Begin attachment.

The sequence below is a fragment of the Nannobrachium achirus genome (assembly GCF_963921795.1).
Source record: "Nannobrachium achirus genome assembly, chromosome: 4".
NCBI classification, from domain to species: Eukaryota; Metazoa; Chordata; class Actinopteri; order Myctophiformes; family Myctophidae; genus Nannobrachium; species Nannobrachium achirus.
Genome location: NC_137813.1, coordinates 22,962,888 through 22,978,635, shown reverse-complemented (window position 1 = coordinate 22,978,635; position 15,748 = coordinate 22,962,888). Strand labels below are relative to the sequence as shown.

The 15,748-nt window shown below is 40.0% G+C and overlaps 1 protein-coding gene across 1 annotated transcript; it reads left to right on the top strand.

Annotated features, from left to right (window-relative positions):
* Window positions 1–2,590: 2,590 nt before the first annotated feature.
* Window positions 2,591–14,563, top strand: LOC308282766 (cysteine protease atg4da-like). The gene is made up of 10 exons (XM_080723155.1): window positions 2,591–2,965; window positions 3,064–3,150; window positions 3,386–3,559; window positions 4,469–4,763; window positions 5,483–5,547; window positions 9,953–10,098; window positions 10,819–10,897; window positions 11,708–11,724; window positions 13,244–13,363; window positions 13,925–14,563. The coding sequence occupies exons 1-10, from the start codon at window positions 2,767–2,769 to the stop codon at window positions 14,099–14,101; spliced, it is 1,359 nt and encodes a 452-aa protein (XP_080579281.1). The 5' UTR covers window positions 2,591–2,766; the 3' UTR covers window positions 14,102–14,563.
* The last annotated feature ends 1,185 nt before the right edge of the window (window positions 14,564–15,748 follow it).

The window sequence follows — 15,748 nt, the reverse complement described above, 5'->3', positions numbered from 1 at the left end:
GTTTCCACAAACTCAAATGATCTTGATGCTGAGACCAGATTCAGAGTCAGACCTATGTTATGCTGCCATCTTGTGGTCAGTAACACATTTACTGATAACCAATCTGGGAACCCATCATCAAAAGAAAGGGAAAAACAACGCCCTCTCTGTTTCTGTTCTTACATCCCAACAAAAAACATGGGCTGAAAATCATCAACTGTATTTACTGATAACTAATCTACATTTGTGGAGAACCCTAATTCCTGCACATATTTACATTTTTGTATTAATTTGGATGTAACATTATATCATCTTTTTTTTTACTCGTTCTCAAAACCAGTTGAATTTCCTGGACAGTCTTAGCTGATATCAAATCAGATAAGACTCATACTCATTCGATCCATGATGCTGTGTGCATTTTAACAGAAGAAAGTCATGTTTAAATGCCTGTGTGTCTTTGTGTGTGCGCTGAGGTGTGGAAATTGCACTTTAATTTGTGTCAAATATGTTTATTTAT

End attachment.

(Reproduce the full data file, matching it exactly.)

The sequence below is a fragment of the Nannobrachium achirus genome (assembly GCF_963921795.1).
Source record: "Nannobrachium achirus genome assembly, chromosome: 4".
NCBI classification, from domain to species: Eukaryota; Metazoa; Chordata; class Actinopteri; order Myctophiformes; family Myctophidae; genus Nannobrachium; species Nannobrachium achirus.
Genome location: NC_137813.1, coordinates 22,962,888 through 22,978,635, shown reverse-complemented (window position 1 = coordinate 22,978,635; position 15,748 = coordinate 22,962,888). Strand labels below are relative to the sequence as shown.

The 15,748-nt window shown below is 40.0% G+C and overlaps 1 protein-coding gene across 1 annotated transcript; it reads left to right on the top strand.

Annotated features, from left to right (window-relative positions):
* Window positions 1–2,590: 2,590 nt before the first annotated feature.
* Window positions 2,591–14,563, top strand: LOC308282766 (cysteine protease atg4da-like). The gene is made up of 10 exons (XM_080723155.1): window positions 2,591–2,965; window positions 3,064–3,150; window positions 3,386–3,559; window positions 4,469–4,763; window positions 5,483–5,547; window positions 9,953–10,098; window positions 10,819–10,897; window positions 11,708–11,724; window positions 13,244–13,363; window positions 13,925–14,563. The coding sequence occupies exons 1-10, from the start codon at window positions 2,767–2,769 to the stop codon at window positions 14,099–14,101; spliced, it is 1,359 nt and encodes a 452-aa protein (XP_080579281.1). The 5' UTR covers window positions 2,591–2,766; the 3' UTR covers window positions 14,102–14,563.
* The last annotated feature ends 1,185 nt before the right edge of the window (window positions 14,564–15,748 follow it).

The window sequence follows — 15,748 nt, the reverse complement described above, 5'->3', positions numbered from 1 at the left end:
GTTTCCACAAACTCAAATGATCTTGATGCTGAGACCAGATTCAGAGTCAGACCTATGTTATGCTGCCATCTTGTGGTCAGTAACACATTTACTGATAACCAATCTGGGAACCCATCATCAAAAGAAAGGGAAAAACAACGCCCTCTCTGTTTCTGTTCTTACATCCCAACAAAAAACATGGGCTGAAAATCATCAACTGTATTTACTGATAACTAATCTACATTTGTGGAGAACCCTAATTCCTGCACATATTTACATTTTTGTATTAATTTGGATGTAACATTATATCATCTTTTTTTTTACTCGTTCTCAAAACCAGTTGAATTTCCTGGACAGTCTTAGCTGATATCAAATCAGATAAGACTCATACTCATTCGATCCATGATGCTGTGTGCATTTTAACAGAAGAAAGTCATGTTTAAATGCCTGTGTGTCTTTGTGTGTGCGCTGAGGTGTGGAAATTGCACTTTAATTTGTGTCAAATATGTTTATTTAT